Buying the Ritmo/ Strada Range
Made without galvanised panels the Strada body shells are prone to rust
and flex cracks.
In all honesty the shortage of good Strada bodies means that any good
cars are probably candidates for conversion into Abarths. There are
very few UK examples left that approach this sort of quality.
Sill strengthening of the
Bertone Cabriolet was good. Testing these cars for flex should produce
acceptable levels of rigidity providing the seams have not been exposed
to rust. Check the underseal carefully. At this age the Fiat underseals
dry out and crack from below. This can give the impression of a solid
surface - particularly if additional coats of sealant have been added.
Actually the underseal has often allowed a film of water/salt to stay
in contact with the body and travel some distances - causing extensive
At this age you should be
budgeting for a rolling restoration. I'd advise not to buy on a whim,
or for a season. Panels are available through the club and specialists
but you are unlikely to see any large financial gains afterwards.
Look at the car's stance. It should not be low at the rear (sagging
rear leaf spring). A full seam inspection is needed from below so
get it on a professional garage ramp.
If the structural seams are rusting (lifting the under seal along the
seam) then the panels need replacing even if they are solid elsewhere.
Take someone who can cost this along. Here's the Strada top ten rust
- anywhere under external plastic trim
- fuel tank, boot floor and seams
- outer panel at window above rear wheel arch (then suspect the rear
suspension turrets too)
- front inner wings, esp. below battery box & front turrets
- A posts/B posts especially around floor & inner sills
- Engine sub frame
- Windscreen scuttle (stone chips & clumsy screen changes)
- Floor at gear box & seat mounts
- Door frames - especially the rear hatch
- Sun roof surround (if fitted)
Interior if it gets damp long enough, the roof lining will part company
from its backing, check this hasn't begun
difficult to glue back. Sit
in the back seats and check for bulging & partial detachment of
the roof lining.
- Check to ensure plastic push fit parts are present.
- Check switch gear, switches and dash warning lights.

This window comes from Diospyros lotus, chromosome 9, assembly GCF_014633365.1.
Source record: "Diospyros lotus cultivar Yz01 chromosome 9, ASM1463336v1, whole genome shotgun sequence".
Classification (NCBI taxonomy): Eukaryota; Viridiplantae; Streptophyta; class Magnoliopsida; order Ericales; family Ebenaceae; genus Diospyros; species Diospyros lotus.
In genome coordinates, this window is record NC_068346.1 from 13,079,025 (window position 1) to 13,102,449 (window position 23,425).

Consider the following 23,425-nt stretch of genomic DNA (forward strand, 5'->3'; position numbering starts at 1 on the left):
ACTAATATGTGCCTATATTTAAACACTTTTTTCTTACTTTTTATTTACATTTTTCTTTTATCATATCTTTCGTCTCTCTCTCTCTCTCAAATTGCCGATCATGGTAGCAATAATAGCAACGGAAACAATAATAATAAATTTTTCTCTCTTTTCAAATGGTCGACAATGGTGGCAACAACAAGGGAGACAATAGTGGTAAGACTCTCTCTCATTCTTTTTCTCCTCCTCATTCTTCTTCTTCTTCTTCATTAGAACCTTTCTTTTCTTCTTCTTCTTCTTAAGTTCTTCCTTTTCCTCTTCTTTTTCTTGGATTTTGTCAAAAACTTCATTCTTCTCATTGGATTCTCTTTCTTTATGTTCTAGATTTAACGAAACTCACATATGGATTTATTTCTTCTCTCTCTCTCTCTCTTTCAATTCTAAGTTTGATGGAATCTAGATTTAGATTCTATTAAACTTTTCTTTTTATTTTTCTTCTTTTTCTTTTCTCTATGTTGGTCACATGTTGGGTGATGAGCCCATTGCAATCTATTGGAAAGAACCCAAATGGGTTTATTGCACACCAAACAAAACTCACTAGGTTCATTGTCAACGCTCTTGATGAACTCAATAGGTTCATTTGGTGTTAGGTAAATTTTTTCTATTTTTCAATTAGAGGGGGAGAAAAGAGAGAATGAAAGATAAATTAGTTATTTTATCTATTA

- Rev counter is electronically fed from the Engine Control Unit suspect
the Digiplex unit if its jumping around (non trivial and expensive a
good ECU box costs up to £300.) Don't let water get behind the
Digiplex unit (105TC) - corrosion on the terminals is a common failure
- Check all electrics operation, dash warning lights & suspect the
earth points & loom
- Column controls and plastic items are difficult to source.
- Don't expect main dealers to help or care. Budget for a rolling road
session annually with a Weber/ Solex specialist to get the best performance.
The accelerator cable is prone to stretching so check that with the
pedal pressed to the floor, the carb butterfly valves are fully open.
- Check for induction and exhaust leaks. The vacuum servo take off hose
from the induction manifold needs to be good quality preferably Fiat
- Carb jet & gasket kits are still around but scarce
- The oil breather pipe blocks up every 80k (mesh filter) but much quicker
if the crank case is over pressurising. Check in the carb air box for
- Budget to replace all the suspension bushes it's only half the car
without new ones.
- Bushes need to be press fitted to the rear suspensions arms the
arms can be badly weakened through corrosion too. So the lower wishbones
on all four corners need careful inspection.
- Shock absorbers - Konis work well on this car if no Fiat shocker available
and they can be rebuilt by one of the UK Koni specialists. Rear shockers
play a big part in the dynamics of the rear suspension, as there are
no coil springs check for wear, adjustables are a good idea.
- Rear leaf spring can be re-tempered, remember it is acting like a
beam axle and springs in other makes of hatchback so be careful to stay
close its original flex characteristics if re tempering. Note by how
much the spring has sagged, I'd suggest lowering the front coil springs
by the same amount (When new there was about 30mm clearance between
the top of the rear wheel arch and the top of the rear tyre.)
- Budget to replace the electrical ancillaries every 70,000 miles or
6 years of life.
Brakes are basic but competent.
Engine/ Box and Transmission
Engines will happily run to 150,000 to 170,000 miles before re build
providing they are well maintained. Then top & bottom-of-bore wear
and piston ring breakage is usually involved. Before then the head and
valve seats will need overhaul, and before the head, the carburation
and fuel system, and oil cooler circuit. Check all of these.
- Inspect the cam/s, cam box and oil filler cap. Black deposits on all
of them mean the oil has not been changed regularly enough - bad news.
- Check the air box. Extensive oil deposits in here means oil driven
up the breather pipe...
- For the belt driven engines, Fiat say change the cambelt at 35000mls,
change it at 24 to 28000 instead, and don't buy a cheaper one from the
motor factors. Use the Fiat cambelt.
Check inside the yellow belt
cover, there should be no signs of belt particles when you inspect.
Change the cam belt as soon as you buy anyway.
- Don't skimp on the head gasket either cheap motor factor ones won't
last. If the gasket blows have the head checked if skimmed flat make
sure the chambers are the right volume too and don't have too much removed
(re: piston/valve clearance)
The gearboxes are strong and well up to its task throughout the life
of the engine - with the exception of the synchros. Check the condition
of seals and oil level in the box.
The weakest part of the gearbox is probably its synchros. Check if over-keen
drivers have tried to force changes and beat the synchro especially
in third and fourth. Box re builds would start at £500 and go
to around £1000
The transmission is robust so there should be a supply of good second
hand ones still around if needed. Clutches are ok and fairly cheap.
Clutch cable problems are most likely due to hot spots by the engine
or a distorted attachment fork at the top of the pedal.